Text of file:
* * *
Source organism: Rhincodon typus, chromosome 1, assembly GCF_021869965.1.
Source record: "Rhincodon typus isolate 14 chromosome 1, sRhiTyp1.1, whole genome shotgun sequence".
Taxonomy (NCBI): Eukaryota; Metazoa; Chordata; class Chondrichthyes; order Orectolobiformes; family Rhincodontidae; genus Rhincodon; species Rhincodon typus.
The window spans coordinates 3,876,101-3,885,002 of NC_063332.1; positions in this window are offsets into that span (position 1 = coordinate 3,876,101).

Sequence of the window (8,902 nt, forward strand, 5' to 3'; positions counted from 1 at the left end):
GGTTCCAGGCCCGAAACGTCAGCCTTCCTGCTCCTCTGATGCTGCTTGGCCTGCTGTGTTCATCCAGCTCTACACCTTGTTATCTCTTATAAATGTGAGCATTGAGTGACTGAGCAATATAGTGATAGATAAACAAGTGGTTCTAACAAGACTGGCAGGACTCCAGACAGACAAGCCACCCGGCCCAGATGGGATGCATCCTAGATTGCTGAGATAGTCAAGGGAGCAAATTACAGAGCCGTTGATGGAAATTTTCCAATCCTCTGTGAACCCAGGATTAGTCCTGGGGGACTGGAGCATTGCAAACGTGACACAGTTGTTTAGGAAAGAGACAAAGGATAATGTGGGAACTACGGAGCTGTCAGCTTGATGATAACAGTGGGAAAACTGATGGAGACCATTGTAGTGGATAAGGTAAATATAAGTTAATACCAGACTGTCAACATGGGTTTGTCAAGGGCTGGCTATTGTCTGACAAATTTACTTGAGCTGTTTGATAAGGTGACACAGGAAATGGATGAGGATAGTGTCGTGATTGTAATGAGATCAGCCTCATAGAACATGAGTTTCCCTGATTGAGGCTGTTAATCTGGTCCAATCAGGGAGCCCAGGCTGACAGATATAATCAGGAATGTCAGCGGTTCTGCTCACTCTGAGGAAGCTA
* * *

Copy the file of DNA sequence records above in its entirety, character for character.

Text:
Source organism: Rhincodon typus, chromosome 1, assembly GCF_021869965.1.
Source record: "Rhincodon typus isolate 14 chromosome 1, sRhiTyp1.1, whole genome shotgun sequence".
Taxonomy (NCBI): Eukaryota; Metazoa; Chordata; class Chondrichthyes; order Orectolobiformes; family Rhincodontidae; genus Rhincodon; species Rhincodon typus.
The window spans coordinates 3,876,101-3,885,002 of NC_063332.1; positions in this window are offsets into that span (position 1 = coordinate 3,876,101).

Sequence of the window (8,902 nt, forward strand, 5' to 3'; positions counted from 1 at the left end):
GGTTCCAGGCCCGAAACGTCAGCCTTCCTGCTCCTCTGATGCTGCTTGGCCTGCTGTGTTCATCCAGCTCTACACCTTGTTATCTCTTATAAATGTGAGCATTGAGTGACTGAGCAATATAGTGATAGATAAACAAGTGGTTCTAACAAGACTGGCAGGACTCCAGACAGACAAGCCACCCGGCCCAGATGGGATGCATCCTAGATTGCTGAGATAGTCAAGGGAGCAAATTACAGAGCCGTTGATGGAAATTTTCCAATCCTCTGTGAACCCAGGATTAGTCCTGGGGGACTGGAGCATTGCAAACGTGACACAGTTGTTTAGGAAAGAGACAAAGGATAATGTGGGAACTACGGAGCTGTCAGCTTGATGATAACAGTGGGAAAACTGATGGAGACCATTGTAGTGGATAAGGTAAATATAAGTTAATACCAGACTGTCAACATGGGTTTGTCAAGGGCTGGCTATTGTCTGACAAATTTACTTGAGCTGTTTGATAAGGTGACACAGGAAATGGATGAGGATAGTGTCGTGATTGTAATGAGATCAGCCTCATAGAACATGAGTTTCCCTGATTGAGGCTGTTAATCTGGTCCAATCAGGGAGCCCAGGCTGACAGATATAATCAGGAATGTCAGCGGTTCTGCTCACTCTGAGGAAGCTA